Teresa McUsic

Shop around so funeral homes don’t make a killing

Prices for funeral services can vary by thousands of dollars from funeral home to funeral home, according to a report by the Consumer Federation of America and the Funeral Consumers Alliance.
Prices for funeral services can vary by thousands of dollars from funeral home to funeral home, according to a report by the Consumer Federation of America and the Funeral Consumers Alliance. The Dallas Morning News

Shark Tank investor Kevin O’Leary made an interesting comment recently on the show about consumer spending.

“I like three times in people’s lives: when they’re born, when they get married and when they die, because they throw caution to the wind on pricing,” he said.

Sadly, there are many companies that take advantage of poor decision-making based on emotions, but that doesn’t mean you have to buy in.

Last week, the Consumer Federation of America and the Funeral Consumers Alliance came out with a report that looked at one of the worst culprits — the funeral industry.

They studied 150 funeral homes in 10 markets that showed pricing for the same services varied by thousands of dollars in each area. In addition, the report showed that the industry’s lack of transparency makes it difficult for consumers to compare prices.

The survey sample showed that in every market the price of a full-service funeral could cost two to three times more at one funeral home than another. For example, in Atlanta, full-service funeral prices ranged from $3,370 to $11,050.

The prices ranged significantly for cheaper burial alternatives as well. Direct cremations ranged from $495 to $3,390 in Seattle; immediate burial without a ceremony or casket included ranged from $640 to $3,140 in Tucson, Ariz.

“The huge price ranges for identical funeral services within individual areas indicate that these markets lack effective competition,” said Stephen Brobeck, CFA executive director in a teleconference. “The lack of price competition is unfortunate given the relatively high cost of funeral services and the reluctance of many bereaved consumers to comparison shop for these services.”

But the range of pricing is only part of the problem. The other half is getting the pricing information. CFA found that of the funeral homes surveyed, only one quarter fully disclosed prices on their websites, while 16 percent failed to fully disclose prices both on their website and in response to an email and a phone call.

The Federal Trade Commission routinely discovers the same disclosure problems on site.

This year, investigators working undercover in six states found failures to disclose pricing information to consumers, as required by the agency’s Funeral Rule, in 27 of the 100 funeral homes they visited. The agency said that since the Funeral Rule Offenders Program began in 1996, the FTC has inspected more than 2,900 funeral homes, and found 503 homes with violations.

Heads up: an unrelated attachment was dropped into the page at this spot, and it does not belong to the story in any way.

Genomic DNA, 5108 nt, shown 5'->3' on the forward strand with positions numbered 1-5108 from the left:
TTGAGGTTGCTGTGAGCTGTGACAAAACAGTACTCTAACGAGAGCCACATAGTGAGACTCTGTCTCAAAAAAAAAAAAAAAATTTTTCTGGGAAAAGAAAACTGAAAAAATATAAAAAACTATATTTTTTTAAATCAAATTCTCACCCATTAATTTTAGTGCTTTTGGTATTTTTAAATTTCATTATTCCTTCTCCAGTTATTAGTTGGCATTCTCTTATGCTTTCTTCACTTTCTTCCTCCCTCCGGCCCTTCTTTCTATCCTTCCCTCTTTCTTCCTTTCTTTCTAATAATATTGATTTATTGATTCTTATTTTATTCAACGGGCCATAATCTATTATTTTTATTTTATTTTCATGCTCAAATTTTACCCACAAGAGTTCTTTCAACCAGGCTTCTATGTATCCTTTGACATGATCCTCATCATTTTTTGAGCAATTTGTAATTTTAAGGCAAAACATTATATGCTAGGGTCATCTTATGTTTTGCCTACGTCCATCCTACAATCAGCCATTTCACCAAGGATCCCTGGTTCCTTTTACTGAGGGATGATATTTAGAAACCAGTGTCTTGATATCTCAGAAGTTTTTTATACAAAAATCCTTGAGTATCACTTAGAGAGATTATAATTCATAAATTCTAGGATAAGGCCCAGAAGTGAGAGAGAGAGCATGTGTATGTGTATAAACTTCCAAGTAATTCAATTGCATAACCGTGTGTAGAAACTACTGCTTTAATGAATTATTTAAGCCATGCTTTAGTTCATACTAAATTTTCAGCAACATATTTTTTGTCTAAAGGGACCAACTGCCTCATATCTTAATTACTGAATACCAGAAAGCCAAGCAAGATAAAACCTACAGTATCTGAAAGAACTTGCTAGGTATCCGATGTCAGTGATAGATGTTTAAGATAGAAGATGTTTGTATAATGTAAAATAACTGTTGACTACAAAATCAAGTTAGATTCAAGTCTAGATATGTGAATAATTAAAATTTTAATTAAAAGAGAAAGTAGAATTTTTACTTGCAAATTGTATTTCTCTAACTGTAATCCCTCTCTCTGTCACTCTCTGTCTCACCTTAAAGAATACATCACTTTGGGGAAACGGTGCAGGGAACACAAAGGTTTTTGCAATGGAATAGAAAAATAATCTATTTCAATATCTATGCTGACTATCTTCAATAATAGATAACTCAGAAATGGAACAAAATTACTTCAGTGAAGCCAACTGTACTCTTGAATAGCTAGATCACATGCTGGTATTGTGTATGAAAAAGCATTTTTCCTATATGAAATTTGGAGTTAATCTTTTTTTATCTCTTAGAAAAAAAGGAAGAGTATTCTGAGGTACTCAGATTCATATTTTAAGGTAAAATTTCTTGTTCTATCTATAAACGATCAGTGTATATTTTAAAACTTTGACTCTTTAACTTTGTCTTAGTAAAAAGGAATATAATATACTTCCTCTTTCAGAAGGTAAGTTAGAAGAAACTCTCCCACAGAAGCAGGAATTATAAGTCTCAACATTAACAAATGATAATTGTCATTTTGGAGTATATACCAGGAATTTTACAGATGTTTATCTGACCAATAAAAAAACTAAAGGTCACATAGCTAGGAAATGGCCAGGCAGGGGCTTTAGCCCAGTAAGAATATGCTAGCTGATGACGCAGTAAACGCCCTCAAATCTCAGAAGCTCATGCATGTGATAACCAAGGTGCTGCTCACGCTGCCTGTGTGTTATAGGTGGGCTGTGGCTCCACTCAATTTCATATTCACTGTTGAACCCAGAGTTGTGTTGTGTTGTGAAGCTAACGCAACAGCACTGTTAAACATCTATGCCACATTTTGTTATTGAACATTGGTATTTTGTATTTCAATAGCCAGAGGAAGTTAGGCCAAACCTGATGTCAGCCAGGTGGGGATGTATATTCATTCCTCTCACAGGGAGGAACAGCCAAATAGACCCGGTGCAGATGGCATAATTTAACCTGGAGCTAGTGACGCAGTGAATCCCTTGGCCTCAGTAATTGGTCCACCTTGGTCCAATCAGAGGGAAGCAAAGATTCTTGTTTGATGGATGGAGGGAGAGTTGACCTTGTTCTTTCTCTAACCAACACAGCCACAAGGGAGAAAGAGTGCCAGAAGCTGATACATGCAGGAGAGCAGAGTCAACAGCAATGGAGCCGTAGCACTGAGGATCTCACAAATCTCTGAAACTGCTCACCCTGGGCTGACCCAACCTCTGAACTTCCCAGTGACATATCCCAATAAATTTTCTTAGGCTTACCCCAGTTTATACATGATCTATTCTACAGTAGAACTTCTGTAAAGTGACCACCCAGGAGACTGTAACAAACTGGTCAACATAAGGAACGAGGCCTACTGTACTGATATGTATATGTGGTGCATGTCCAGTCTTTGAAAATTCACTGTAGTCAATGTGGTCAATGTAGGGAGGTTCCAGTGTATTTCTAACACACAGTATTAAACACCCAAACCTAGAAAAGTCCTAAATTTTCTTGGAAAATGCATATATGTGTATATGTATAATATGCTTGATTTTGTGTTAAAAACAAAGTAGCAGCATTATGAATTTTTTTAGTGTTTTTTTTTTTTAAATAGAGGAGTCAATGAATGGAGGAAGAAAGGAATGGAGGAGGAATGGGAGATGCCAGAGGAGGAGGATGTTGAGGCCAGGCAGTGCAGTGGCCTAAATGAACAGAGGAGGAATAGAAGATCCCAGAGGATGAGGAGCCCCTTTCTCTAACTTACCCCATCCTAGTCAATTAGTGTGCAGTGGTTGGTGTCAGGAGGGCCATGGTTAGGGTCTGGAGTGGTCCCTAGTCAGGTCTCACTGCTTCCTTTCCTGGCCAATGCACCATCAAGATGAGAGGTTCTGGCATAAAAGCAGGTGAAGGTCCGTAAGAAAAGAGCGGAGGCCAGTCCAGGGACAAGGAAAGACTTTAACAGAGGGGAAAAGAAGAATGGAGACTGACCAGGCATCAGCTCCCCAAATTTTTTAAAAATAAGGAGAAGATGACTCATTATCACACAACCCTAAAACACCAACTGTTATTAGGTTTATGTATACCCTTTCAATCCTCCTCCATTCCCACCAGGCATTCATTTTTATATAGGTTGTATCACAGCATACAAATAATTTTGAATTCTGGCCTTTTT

A look at 15 funeral homes in Tarrant County found only three companies posted prices on their website and just one posted the standard General Price List required to be given to potential customers by the FTC. The FTC’s rule does not require disclosure on the Web.

Jim Sanders, owner and funeral director at Jim’s Funeral Home in Fort Worth, said he posts the price list on his website because he has nothing to hide. A simple funeral costs $2,795 with a casket; basic cremation is $745.

“People need to shop for a funeral like they shop for a car. The prices are so different,” he said. “Don’t fall for the ‘You have to do it today’ sales pressure tactic. You do have time.”

Cremation has become extremely popular, Sanders said, which can cause a problem for funeral homes with high overhead because it is generally cheaper than a casket.

“Especially if you have a million-dollar funeral home, you have to make so much revenue per person that comes in to support a staff of 20 or 25,” he said.

Bob Davis, the owner and funeral director of Davis Funeral Chapel, also posts his prices. A direct cremation costs $750, while a full funeral service is $2,199.

“My father died, and we paid an exorbitant price for the casket, so I started a budget casket business,” he said. “Then my customers lobbied for us to do the entire funeral.”

Davis, who was trained and received his license in 1998, does not have kind words for the industry.

“The funeral business is one of the most crooked businesses in the world,” he said. “There was a poster on the wall of my school that said, ‘No crying, no buying.’”

So go into funeral shopping with a clear head, and you may save some money along the way.

Teresa McUsic’s column appears Saturdays. TMcUsic@SavvyConsumer.net

Getting help

▪  The Funeral Consumers Alliance of North Texas lists nine funeral homes that offer cremation for under $1,000. The alliance also offers shopping tips on its website, www.FCANT.org.

▪  For those looking into a prepaid plan, the Texas Department of Banking describes how those contracts should work under Texas law on its website, www.prepaidfunerals.texas.gov

▪  The Federal Trade Commission has a series of articles on shopping for funeral services at www.consumer.ftc.gov. Search for funerals.

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